Causes of Separation Anxiety Disorder
What exactly causes Separation Anxiety Disorder in adults? Some adults that experience Separation Anxiety Disorder may have had the condition as children, and it persisted into adulthood. If they experienced a deep emotional loss that impacted them early in their lives, such as the loss of a parent or beloved family pet, or they experienced trauma such as sexual abuse or moving from their childhood home, this may trigger separation anxiety that carries over into adulthood.
However, SAD also affects people who do not have a history of juvenile separation anxiety.
For people who did not have separation anxiety as children, the following risk factors may contribute to the onset of adult Separation Anxiety Disorder:
- experiencing separation from loved ones through events such as a disaster
- having a family member who struggles with anxiety and anxiety-related conditions
- experiencing life stresses which trigger separation anxiety, such as the death of a loved one or a beloved pet, going through a divorce or moving to a new house or to college
It is important to remember that although these are risk factors that can make someone more likely to develop Separation Anxiety Disorder, having any of these does not mean someone will develop Separation Anxiety Disorder.
Treatment for SAD
Separation Anxiety Disorder is a condition that won’t go away on its own with the passage of time. There are underlying patterns of thought and behavior that need to be deliberately addressed to bring the condition under control.
SAD must be attended to and treated with the help of a mental health professional. With the right help and support, most people with SAD can manage the condition. Thankfully, there are several treatment options that are effective to manage and help you live your life.
- Psychotherapy. One of the main ways that mental health professionals help their patients with separation anxiety and Separation Anxiety Disorder is psychotherapy. Cognitive Behavioral Therapy (CBT) helps you identify the behavior and thought patterns that aggravate separation anxiety and start moving these toward a more positive and life-giving direction. Other forms of therapy that may be helpful include family therapy to develop a better understanding of the family dynamics and how they can be a help or a hindrance to effective handling of separation anxiety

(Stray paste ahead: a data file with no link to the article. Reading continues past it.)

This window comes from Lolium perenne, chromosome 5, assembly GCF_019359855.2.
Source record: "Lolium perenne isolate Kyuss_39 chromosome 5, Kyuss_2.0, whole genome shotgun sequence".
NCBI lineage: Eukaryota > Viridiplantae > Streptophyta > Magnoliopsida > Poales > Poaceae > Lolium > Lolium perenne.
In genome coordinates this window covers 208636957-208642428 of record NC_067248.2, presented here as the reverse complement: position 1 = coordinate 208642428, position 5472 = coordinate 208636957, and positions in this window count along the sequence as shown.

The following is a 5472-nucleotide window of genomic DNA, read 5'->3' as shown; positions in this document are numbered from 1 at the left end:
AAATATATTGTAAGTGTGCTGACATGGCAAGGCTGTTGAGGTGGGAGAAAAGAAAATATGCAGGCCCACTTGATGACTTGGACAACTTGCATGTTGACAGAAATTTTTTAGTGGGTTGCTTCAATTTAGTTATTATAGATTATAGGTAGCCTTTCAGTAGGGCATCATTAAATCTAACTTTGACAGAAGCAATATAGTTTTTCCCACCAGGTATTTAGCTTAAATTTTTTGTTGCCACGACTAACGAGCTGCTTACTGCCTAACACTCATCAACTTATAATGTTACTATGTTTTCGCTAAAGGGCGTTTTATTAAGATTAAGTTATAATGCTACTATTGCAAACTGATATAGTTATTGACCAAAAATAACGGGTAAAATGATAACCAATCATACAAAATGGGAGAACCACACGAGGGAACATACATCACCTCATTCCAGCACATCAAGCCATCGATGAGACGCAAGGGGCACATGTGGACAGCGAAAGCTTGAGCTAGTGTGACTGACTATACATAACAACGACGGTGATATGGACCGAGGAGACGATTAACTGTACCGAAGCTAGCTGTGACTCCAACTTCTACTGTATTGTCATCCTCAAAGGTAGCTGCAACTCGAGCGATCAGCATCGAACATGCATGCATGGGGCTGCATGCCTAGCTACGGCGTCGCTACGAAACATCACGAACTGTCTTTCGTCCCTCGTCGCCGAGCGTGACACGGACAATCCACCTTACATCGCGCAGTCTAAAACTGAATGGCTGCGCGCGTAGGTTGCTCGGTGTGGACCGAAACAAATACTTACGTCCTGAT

- Support Groups. In addition to individual and family therapy, group therapy helps individuals connect with others that are similarly dealing with Separation Anxiety Disorder
- Medication. In the short-term, your doctor can prescribe anti-anxiety medication to assist in keeping the more acute symptoms and debilitating effects of separation anxiety at bay. This is not a long-term solution, but something to help you on your journey.
Getting the Help You Need
Jesus Christ came that we may have life and have it to the full (John 10:10). Living in fear undermines our joy and our quality of life, and that is not what God wants for us. If you suspect that you or a loved one has Separation Anxiety Disorder, don’t suffer in silence – talk to a health care professional about it to get the help you need.
Beyond the possible medications that may be prescribed to help in the short term, seeing a trained professional can help a person with SAD. They can, for instance, help them to develop strategies to internalize the emotional support provided them by others, for example being able to better process distressing emotions or learning to self-soothe.
A Christian health care professional can help you not only with developing these life-giving strategies and changing unhelpful thought and behavior patterns but also with reminding you of biblical truths to sustain your journey.
“Left Out”, Courtesy of Katherine Chase, Unsplash.com, CC0 License; “Home Safe Home”, Courtesy of James Lee, Unsplash.com, CC0 License; “A Man’s Best Friend”, Courtesy of Eric Ward, Unsplash.com, CC0 License; “Praying”, Courtesy of Priscilla Du Preez, Unsplash.com, CC0 License